China, for its part, backs up its claim with documents dating back to the Ming Dynasty (1368 to 1644). Furthermore, the islands lie on the continental shelf off China's coast.
'A Bulwark Off the Continent'
Kurihara watched televised reports showing how some 1,000 Chinese fishing boats set course for the Senkaku Islands. At times it seemed as if the patrol boats of both naval powers were about to collide with each other.
Kurihara thinks it's terrific. "You can clearly see that Japan lies like a bulwark off the continent," he says, pointing to a nautical chart. It's mainly thanks to its chain of islands, which extends almost to Taiwan, he says. "Japan is the greatest obstacle to Pacific expansion -- and that must annoy the Chinese immensely," says Kurihara. Now, they have unmasked the aggressors, he contends.
Kurihara fought for decades to get attention for his cause. "We Japanese lack an awareness that we need to protect our own territory," he argues.
From 1972 onward, the Kuriharas gradually acquired four of the islands from another clan, the Koga family, which had no children and had earlier operated a fish processing plant in the archipelago. In 1972, the US returned administration of the Okinawa island group, which had been occupied during World War II, to Tokyo -- and since then the Senkakus have been under Japanese control.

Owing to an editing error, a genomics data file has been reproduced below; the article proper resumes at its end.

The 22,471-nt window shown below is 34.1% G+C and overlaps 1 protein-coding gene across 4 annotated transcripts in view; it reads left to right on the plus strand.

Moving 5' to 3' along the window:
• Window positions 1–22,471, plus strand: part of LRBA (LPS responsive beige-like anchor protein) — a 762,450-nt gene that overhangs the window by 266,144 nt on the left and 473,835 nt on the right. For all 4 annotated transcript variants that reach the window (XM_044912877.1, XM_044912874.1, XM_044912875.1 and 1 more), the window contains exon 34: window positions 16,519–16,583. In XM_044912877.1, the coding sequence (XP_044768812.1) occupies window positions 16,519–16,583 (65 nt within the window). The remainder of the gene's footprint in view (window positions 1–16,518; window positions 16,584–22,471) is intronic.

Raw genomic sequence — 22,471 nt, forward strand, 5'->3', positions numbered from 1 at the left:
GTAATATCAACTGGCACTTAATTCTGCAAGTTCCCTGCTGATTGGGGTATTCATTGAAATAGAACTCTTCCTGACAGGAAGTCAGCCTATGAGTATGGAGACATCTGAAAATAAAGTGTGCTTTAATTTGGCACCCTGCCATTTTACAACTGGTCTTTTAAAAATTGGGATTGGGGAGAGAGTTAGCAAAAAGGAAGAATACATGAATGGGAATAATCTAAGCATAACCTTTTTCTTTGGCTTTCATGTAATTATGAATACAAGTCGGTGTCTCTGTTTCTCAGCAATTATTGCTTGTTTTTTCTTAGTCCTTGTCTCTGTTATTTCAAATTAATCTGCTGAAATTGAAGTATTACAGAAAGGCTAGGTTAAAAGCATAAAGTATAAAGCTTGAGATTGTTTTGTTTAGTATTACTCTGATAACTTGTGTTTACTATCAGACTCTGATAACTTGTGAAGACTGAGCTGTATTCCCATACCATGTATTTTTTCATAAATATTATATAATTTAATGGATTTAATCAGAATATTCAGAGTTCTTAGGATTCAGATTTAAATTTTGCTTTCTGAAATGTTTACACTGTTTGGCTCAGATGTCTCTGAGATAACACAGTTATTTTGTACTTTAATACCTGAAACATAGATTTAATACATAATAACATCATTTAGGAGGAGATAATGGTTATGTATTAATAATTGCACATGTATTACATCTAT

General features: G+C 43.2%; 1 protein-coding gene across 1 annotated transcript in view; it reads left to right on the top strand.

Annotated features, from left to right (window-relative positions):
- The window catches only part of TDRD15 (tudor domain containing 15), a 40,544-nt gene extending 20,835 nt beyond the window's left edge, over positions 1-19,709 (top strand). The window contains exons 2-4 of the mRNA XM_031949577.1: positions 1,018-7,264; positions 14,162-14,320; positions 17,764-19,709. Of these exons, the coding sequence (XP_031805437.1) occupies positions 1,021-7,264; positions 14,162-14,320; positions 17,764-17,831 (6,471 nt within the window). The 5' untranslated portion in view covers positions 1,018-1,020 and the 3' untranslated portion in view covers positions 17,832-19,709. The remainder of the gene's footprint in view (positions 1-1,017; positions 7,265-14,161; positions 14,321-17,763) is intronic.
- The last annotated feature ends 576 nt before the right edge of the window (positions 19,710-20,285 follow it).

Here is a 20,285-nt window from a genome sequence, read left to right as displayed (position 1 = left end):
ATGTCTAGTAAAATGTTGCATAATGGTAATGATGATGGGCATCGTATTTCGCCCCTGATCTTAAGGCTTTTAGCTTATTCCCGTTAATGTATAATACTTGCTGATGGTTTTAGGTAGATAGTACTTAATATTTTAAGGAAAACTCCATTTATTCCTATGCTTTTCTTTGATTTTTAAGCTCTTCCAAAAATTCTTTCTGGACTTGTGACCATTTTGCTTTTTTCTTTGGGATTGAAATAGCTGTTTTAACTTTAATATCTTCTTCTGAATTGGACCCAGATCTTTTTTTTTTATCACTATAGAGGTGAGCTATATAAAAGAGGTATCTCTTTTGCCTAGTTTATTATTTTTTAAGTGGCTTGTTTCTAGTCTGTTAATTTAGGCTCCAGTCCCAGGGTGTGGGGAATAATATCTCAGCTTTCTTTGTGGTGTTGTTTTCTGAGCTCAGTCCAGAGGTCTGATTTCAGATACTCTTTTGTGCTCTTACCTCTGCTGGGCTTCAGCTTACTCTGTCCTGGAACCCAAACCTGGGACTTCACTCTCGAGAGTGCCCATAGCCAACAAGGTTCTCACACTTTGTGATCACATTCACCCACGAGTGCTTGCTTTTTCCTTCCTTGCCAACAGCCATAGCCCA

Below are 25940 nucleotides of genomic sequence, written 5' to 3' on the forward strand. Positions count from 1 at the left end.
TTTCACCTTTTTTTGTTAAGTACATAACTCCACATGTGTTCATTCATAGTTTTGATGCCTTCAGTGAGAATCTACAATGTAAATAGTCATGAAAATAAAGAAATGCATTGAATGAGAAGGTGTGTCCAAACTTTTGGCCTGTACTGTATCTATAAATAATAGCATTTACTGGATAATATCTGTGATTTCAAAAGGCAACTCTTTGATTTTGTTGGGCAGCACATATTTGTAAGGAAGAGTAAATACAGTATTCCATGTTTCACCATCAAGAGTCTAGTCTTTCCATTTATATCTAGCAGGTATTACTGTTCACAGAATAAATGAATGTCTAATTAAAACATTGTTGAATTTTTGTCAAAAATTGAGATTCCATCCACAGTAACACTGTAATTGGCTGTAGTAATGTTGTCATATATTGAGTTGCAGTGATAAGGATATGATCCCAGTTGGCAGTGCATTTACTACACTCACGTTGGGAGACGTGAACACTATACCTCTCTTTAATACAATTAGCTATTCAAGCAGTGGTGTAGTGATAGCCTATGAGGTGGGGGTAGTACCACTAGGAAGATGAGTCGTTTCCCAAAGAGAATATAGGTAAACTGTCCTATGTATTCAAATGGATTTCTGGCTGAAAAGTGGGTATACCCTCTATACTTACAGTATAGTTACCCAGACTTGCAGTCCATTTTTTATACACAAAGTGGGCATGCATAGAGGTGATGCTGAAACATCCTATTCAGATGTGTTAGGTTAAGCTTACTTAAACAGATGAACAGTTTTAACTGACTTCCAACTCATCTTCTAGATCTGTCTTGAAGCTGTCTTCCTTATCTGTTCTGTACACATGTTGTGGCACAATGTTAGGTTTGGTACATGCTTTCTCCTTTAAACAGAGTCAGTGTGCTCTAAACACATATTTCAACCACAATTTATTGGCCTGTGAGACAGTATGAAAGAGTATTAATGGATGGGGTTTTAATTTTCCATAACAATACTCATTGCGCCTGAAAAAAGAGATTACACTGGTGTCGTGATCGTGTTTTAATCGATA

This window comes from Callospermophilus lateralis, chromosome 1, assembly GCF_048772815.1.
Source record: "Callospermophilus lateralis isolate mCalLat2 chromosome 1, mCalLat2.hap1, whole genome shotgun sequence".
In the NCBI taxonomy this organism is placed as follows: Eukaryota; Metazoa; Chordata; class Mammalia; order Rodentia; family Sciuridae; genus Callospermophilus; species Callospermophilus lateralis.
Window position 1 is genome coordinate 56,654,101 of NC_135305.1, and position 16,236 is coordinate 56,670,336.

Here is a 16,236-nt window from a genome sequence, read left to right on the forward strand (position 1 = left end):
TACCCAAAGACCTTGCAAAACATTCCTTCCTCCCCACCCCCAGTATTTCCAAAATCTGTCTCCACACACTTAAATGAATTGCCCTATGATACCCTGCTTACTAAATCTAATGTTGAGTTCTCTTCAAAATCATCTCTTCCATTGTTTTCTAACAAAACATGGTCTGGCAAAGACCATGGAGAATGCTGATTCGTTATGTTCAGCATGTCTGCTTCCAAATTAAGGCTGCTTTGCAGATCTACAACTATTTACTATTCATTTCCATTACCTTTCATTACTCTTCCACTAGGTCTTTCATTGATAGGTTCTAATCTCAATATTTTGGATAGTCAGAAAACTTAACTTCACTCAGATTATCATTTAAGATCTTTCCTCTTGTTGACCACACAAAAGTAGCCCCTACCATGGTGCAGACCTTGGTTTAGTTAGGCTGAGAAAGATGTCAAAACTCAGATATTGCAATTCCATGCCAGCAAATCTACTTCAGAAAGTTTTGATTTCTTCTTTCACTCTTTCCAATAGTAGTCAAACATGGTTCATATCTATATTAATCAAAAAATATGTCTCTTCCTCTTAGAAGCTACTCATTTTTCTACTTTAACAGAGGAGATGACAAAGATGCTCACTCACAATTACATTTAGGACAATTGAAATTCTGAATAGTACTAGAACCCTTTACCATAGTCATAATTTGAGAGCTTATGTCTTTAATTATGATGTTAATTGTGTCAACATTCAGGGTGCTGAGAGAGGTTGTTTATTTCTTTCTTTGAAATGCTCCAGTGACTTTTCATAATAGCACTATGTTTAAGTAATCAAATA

A Good Tenant
But then mainland China and Taiwan voiced their claims: In the late 1960s, experts from the United Nations discovered the potential for oil deposits in the waters surrounding the islands. Nonetheless, the government in Tokyo placed its confidence in a pledge made during a 1978 visit to Japan by Deng Xiaoping, the Chinese reformer who led China toward a market economy. Deng indicated that China would do nothing to challenge Japan's claims to the islands for the time being. At the time, the Chinese leader was eagerly wooing the Japanese for their industrial expertise -- and for production plants, such as the ones that have recently been torched during the protests.
But meanwhile the Chinese have surpassed the Japanese as an industrialized nation, and the balance of power has reversed itself. Furthermore, China now has an enormous hunger for natural resources.
"Over the long term, our family could not have protected the Senkaku Islands from China," says Kurihara. Therefore, he says, the family was negotiating with Japanese nationalist Ishihara -- until the government intervened. It put pressure on the older brother, Kunioki, and purchased the islands -- with one exception.
The island of Kubajima belongs to one of the female members of the Kurihara family. She has found a good tenant there who can ensure the security of this pile of rock: The Japanese armed forces have leased Kubajima as a training area for bombing practice.
Translated from the German by Paul Cohen